Raising money is a critical concern for most start-ups and small businesses. Whether it's seed funding to get the business started or raising capital to take the business to the next level, every business needs money (and probably more of it). But it's not as simple as offering potential investors an opportunity and then letting the money pour in. Anytime a business seeks to raise money by promising a return of some sort on the investment, then securities laws apply. This includes offering an ownership interest in the business (whether that's stock in a corporation or a membership interest in an LLC) and even debt obligations like promissory notes. In this series, we'll break down these securities laws and how they apply to small businesses.
Two-Tiered System: Both Federal Law AND State Law
The two primary federal securities laws that apply when a business wants to raise money from investors are the Securities Act of 1933 and the Securities Exchange Act of 1934. If your business is selling securities through interstate commerce, then these federal securities laws apply. For example, let's say you have friends from college who live out of state that you believe might be interested in investing in your business. If there is an expectation that those friends could potentially earn a return on their investment in your business, then regardless of what you and your friends call the investment, it is a securities transaction. Because your friends are out of state, your business would be selling securities in interstate commerce (i.e., across state lines), and you must comply with federal securities laws. In addition, your business must comply with the securities laws in the state where the securities are being sold.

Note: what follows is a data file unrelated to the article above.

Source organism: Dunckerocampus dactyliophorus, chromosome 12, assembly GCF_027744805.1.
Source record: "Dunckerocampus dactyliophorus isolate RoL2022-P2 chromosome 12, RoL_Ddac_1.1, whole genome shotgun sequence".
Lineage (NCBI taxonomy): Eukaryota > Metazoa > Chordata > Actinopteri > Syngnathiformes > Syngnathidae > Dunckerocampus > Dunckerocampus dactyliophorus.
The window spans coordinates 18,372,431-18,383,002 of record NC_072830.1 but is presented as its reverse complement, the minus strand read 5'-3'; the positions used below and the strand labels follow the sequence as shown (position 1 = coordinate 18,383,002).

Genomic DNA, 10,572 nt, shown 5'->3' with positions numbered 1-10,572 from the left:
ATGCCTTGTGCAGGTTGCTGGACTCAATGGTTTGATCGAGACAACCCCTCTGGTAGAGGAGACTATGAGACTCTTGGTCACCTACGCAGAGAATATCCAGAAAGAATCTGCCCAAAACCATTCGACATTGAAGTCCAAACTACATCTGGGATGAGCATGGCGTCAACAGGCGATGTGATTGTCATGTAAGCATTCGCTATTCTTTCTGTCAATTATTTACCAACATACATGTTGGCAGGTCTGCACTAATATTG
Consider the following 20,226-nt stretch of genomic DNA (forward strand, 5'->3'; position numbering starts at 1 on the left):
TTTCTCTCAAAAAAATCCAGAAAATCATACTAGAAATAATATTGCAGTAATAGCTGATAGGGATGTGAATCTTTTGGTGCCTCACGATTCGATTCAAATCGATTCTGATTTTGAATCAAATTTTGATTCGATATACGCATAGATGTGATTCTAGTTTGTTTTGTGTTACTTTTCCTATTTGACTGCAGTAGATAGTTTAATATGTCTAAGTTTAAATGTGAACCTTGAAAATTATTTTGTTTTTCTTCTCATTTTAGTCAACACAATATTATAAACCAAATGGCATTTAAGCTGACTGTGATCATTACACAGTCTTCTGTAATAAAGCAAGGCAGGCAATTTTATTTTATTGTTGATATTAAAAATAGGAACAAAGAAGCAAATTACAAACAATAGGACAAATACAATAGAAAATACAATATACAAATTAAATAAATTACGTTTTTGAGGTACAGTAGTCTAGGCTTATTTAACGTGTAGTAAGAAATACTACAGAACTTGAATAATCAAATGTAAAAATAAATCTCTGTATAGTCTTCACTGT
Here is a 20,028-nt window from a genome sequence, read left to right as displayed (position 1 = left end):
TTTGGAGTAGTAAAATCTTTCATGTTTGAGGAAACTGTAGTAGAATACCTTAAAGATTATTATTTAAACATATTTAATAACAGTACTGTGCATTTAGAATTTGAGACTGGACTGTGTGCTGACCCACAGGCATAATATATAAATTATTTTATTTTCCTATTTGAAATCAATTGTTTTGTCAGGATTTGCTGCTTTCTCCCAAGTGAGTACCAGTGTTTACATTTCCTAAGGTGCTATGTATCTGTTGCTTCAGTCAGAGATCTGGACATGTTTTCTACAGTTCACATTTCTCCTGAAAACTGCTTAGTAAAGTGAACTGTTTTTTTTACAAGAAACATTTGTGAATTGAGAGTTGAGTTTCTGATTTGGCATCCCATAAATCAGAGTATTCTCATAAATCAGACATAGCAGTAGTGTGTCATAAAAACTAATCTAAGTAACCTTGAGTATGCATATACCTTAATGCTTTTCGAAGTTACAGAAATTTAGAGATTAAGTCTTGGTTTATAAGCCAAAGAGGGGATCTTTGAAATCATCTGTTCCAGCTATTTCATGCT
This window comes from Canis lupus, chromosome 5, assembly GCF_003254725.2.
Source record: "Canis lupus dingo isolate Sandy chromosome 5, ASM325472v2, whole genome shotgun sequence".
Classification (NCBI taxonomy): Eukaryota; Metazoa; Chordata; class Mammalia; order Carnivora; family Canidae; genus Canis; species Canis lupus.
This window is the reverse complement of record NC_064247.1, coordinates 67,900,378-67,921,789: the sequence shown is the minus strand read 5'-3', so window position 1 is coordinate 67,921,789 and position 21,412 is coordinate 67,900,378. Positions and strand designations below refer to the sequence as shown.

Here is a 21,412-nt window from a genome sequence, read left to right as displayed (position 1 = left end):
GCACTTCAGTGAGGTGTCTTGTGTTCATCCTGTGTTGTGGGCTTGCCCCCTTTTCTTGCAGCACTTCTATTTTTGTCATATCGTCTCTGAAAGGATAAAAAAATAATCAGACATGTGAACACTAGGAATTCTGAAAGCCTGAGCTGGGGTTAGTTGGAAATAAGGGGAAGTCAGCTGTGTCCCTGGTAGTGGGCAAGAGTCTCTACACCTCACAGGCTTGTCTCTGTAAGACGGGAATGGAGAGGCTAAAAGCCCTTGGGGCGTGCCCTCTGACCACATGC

Securities Must Either be Registered or Exempt From Registration
In addition to complying with both federal and state law, every securities transaction must either be registered with the Securities and Exchange Commission (the "SEC") or exempt from registration. And because state securities laws also apply, you then have to determine whether the transaction must also be registered in the state where the securities are being sold or whether the securities transaction is exempt from registration in that state. Generally, a federal registration will mean that the state does not have to review and approve the transaction, but the state may still require a notice filing and registration fees with the state's regulatory body (here in Ohio, the Division of Securities, or "ODS").
Securities Fraud: Small Businesses Beware
Regardless of whether the securities transaction must be registered with the SEC and/or a state agency or is exempt from the registration requirements, all securities transactions are subject to anti-fraud provisions. This means that the small business and its principal owners and managers cannot make any false or misleading statements (whether orally or in writing) about the business, the securities being offered, or the offering itself. Put simply, you must tell the truth, the whole truth, and nothing but the truth about every aspect of your business and the potential investment in that business. If you do not, then both you and the business could face criminal, civil, and administrative enforcement actions. In addition, the investors can sue both you and the business for securities fraud and potentially recover their entire investment. (Note: This is one of the exceptions to "limited liability" regardless of the entity type you established for your business. If you commit securities fraud, you can be held personally liable for the entire investment.)
So how do small businesses raise money?
With this dual regulatory system and the potential penalties for getting it wrong, you may be wondering, "How can my small business raise money? This seems too complex." Yes, it is an incredibly complex area of law. Most small business raise money by trying to fit within the exemptions to registration. In Part 2 of this series, we'll start with Ohio's exemptions from registration with ODS (including the rules for promissory notes so that our hypothetical college friends can loan your business money). Later, we'll get into the federal exemptions (and how those college friends might actually invest in your business) and even turn to the hot topic of crowdfunding.
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